In the Name of the King: A Dungeon Siege Tale (2007) dir. Uwe Boll
Starring: Jason Statham, Ray Liotta, Ron Perlman, John Rhys-Davies, Matthew Lillard, Burt Reynolds
It was a fun screening last night with the infamous Uwe “Bloodrayne” Boll present in the audience. “In the Name of the King” is being billed as Uwe Boll’s largest budget to date, conspicuously leaving out the quality of the film. As a piece of adventure fantasy cinema the film is fantastic, but it’s also hampered by easily some of the worst performances this year. With an After Dark Festival audience it was terrific night out, but when it comes to competing with regular weekend box-office audiences that’s a different story.
The crowd was indeed primed to watch a Uwe Boll film. Mr. Boll’s humourous self-effacing introduction gave us permission to laugh at the bad parts and cheer the good parts. The story is typical of the genre. The evil sorcerer Gallian (Ray Liotta) has created an army of Krugs (like LOTR’s Orcs), laid siege to the land and taken over the Kingdom of his uncle King Konreid (Burt Reynolds). Jason Statham plays a humble farmer named Farmer (seriously) turned reluctant hero who summons latent but powerful fighting skills in order to rescue his kidnapped wife.
Farmer is joined by his mentor Norick (Ron Perlman) and his brother-in-law Bastian (Will Sanderson). Along the way Farmer discovers some secrets about his association with King Konreid and must reconcile the needs of the people with his own desire to save his wife. Much sword fighting, horse riding, magic conjuring ensues in this fun “Lord of the Rings” knock off.
The film looks fantastic, and though the fighting is 100% bloodless Boll and martial arts expert Siu-Tung Ching (of the Zhang Zimou films) choreograph some terrific epic action scenes. The film has an aged sepia-toned quality to it –unpolished and raw, like an untimed one-light transfer from the cut negative. Ironically it was refreshing to see a film without the dousing of an over-processed colour palette and digital effects.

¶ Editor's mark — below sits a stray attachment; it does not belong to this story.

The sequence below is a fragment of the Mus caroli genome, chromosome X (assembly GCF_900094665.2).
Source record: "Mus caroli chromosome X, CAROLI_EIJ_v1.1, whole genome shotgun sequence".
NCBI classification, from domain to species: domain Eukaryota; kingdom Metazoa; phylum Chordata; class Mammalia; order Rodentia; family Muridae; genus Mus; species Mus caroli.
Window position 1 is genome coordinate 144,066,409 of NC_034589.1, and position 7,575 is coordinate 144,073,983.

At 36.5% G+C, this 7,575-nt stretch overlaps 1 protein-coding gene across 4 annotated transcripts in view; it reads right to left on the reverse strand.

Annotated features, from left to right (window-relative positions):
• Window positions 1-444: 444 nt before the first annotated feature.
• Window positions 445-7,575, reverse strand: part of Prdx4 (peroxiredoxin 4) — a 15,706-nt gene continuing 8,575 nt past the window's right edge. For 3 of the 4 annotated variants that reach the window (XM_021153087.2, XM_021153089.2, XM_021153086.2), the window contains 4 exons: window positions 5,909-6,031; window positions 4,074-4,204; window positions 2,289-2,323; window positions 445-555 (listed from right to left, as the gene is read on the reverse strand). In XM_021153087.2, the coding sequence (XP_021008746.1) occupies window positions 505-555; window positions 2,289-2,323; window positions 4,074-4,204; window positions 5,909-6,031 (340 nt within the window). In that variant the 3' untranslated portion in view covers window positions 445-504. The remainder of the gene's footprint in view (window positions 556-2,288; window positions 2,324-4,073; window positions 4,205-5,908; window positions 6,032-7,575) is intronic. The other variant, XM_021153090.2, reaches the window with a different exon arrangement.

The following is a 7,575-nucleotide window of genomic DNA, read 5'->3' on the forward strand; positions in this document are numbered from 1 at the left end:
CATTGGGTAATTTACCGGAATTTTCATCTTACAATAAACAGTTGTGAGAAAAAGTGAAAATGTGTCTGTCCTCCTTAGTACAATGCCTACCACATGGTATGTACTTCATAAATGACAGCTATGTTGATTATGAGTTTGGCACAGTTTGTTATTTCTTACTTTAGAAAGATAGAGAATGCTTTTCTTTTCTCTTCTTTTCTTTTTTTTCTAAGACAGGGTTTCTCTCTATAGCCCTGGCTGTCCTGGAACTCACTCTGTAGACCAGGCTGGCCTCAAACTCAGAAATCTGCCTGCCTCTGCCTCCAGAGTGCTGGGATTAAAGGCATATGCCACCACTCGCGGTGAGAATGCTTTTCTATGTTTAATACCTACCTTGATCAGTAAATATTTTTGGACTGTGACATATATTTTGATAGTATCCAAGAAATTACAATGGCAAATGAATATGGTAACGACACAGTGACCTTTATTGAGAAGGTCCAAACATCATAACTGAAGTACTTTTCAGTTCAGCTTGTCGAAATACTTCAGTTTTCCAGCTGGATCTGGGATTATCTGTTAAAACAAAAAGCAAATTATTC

Burt Reynolds’ performance was so bad every time he entered a scene he drew fits of laughter from the audience, and even more when Boll cut to the close-ups of his obviously face-lifted face. In fact, Jason Statham deserves an award for keeping a straight face through Reynolds’ bedside death scene, which is drawn out to a magnificent five minutes of agony. As mentioned, with the jazzed After Dark audience the scene drew thunderous applause.
Also turning in over-the-top performances are Ray Liotta at his maniacal best as the evil scorceror, and Matthew Lillard hamming it up as Konreid’s snot-nosed delinquent nephew and heir-to-the-throne. The rest of the cast knows their place in this expensive b-movie realm as well. Leelee Sobieski is comfortable saying the bad dialogue, as is Clare Forlani. Ron Perlman is perfectly cast and is at his grizzly best. Brian J. White also keeps a straight face and turns in a noble performance as the leader of the King’s army. He makes a strong case to be a future action star. But the film is all about Jason Statham’s star persona, and he delivers with great action chutzpah. Every leap, sword swipe, and leg slash is matched with a snarling squinting stare. Few actors today could do this role better than he.
The film has the honour of being part Canadian and being filmed in the glorious Rocky Mountains of B.C. (eat your heart out New Zealand). While it’s certainly no “Lord of the Rings” Boll has turned in a decent part-action film, part unintentional comedy, which deserves to be in the “so bad it’s good” column. Enjoy.
P.S. The film will be released in U.S. and Canada in Jan 2008.
Here’s a cool trailer to keep you going till then: